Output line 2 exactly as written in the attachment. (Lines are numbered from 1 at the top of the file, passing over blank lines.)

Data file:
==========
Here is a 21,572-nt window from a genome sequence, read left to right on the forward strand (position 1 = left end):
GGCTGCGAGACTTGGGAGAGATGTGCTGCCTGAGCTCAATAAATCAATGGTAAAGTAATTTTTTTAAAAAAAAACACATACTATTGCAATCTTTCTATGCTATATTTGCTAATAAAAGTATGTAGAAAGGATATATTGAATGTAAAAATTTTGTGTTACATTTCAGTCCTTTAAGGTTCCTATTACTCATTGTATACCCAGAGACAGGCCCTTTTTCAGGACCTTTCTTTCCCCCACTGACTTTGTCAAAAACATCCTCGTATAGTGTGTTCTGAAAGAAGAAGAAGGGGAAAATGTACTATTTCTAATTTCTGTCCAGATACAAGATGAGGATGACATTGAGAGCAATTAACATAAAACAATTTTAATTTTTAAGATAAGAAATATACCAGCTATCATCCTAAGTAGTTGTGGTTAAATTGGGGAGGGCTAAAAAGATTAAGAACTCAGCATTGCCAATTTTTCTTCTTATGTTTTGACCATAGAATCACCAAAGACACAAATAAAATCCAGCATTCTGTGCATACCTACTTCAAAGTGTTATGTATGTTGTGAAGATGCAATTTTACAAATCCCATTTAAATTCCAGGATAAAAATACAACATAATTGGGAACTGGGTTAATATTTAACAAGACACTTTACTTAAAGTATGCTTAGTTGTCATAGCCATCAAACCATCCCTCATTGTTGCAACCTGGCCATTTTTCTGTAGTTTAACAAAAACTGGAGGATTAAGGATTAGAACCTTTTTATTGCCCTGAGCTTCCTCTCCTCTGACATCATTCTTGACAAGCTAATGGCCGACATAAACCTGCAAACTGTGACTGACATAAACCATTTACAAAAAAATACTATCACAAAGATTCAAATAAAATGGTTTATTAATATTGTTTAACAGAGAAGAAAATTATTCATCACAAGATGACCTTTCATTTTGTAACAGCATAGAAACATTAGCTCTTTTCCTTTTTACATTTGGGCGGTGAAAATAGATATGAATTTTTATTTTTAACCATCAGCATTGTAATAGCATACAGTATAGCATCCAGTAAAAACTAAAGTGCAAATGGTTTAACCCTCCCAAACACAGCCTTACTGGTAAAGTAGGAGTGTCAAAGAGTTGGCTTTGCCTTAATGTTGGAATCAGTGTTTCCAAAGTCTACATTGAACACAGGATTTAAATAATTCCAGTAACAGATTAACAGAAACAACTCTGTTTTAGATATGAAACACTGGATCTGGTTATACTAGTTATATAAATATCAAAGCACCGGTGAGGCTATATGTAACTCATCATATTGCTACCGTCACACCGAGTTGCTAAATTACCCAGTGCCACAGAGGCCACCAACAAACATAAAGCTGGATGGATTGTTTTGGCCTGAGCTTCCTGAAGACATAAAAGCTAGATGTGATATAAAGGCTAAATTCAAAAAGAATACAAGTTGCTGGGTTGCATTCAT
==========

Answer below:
GGCTGCGAGACTTGGGAGAGATGTGCTGCCTGAGCTCAATAAATCAATGGTAAAGTAATTTTTTTAAAAAAAAACACATACTATTGCAATCTTTCTATGCTATATTTGCTAATAAAAGTATGTAGAAAGGATATATTGAATGTAAAAATTTTGTGTTACATTTCAGTCCTTTAAGGTTCCTATTACTCATTGTATACCCAGAGACAGGCCCTTTTTCAGGACCTTTCTTTCCCCCACTGACTTTGTCAAAAACATCCTCGTATAGTGTGTTCTGAAAGAAGAAGAAGGGGAAAATGTACTATTTCTAATTTCTGTCCAGATACAAGATGAGGATGACATTGAGAGCAATTAACATAAAACAATTTTAATTTTTAAGATAAGAAATATACCAGCTATCATCCTAAGTAGTTGTGGTTAAATTGGGGAGGGCTAAAAAGATTAAGAACTCAGCATTGCCAATTTTTCTTCTTATGTTTTGACCATAGAATCACCAAAGACACAAATAAAATCCAGCATTCTGTGCATACCTACTTCAAAGTGTTATGTATGTTGTGAAGATGCAATTTTACAAATCCCATTTAAATTCCAGGATAAAAATACAACATAATTGGGAACTGGGTTAATATTTAACAAGACACTTTACTTAAAGTATGCTTAGTTGTCATAGCCATCAAACCATCCCTCATTGTTGCAACCTGGCCATTTTTCTGTAGTTTAACAAAAACTGGAGGATTAAGGATTAGAACCTTTTTATTGCCCTGAGCTTCCTCTCCTCTGACATCATTCTTGACAAGCTAATGGCCGACATAAACCTGCAAACTGTGACTGACATAAACCATTTACAAAAAAATACTATCACAAAGATTCAAATAAAATGGTTTATTAATATTGTTTAACAGAGAAGAAAATTATTCATCACAAGATGACCTTTCATTTTGTAACAGCATAGAAACATTAGCTCTTTTCCTTTTTACATTTGGGCGGTGAAAATAGATATGAATTTTTATTTTTAACCATCAGCATTGTAATAGCATACAGTATAGCATCCAGTAAAAACTAAAGTGCAAATGGTTTAACCCTCCCAAACACAGCCTTACTGGTAAAGTAGGAGTGTCAAAGAGTTGGCTTTGCCTTAATGTTGGAATCAGTGTTTCCAAAGTCTACATTGAACACAGGATTTAAATAATTCCAGTAACAGATTAACAGAAACAACTCTGTTTTAGATATGAAACACTGGATCTGGTTATACTAGTTATATAAATATCAAAGCACCGGTGAGGCTATATGTAACTCATCATATTGCTACCGTCACACCGAGTTGCTAAATTACCCAGTGCCACAGAGGCCACCAACAAACATAAAGCTGGATGGATTGTTTTGGCCTGAGCTTCCTGAAGACATAAAAGCTAGATGTGATATAAAGGCTAAATTCAAAAAGAATACAAGTTGCTGGGTTGCATTCAT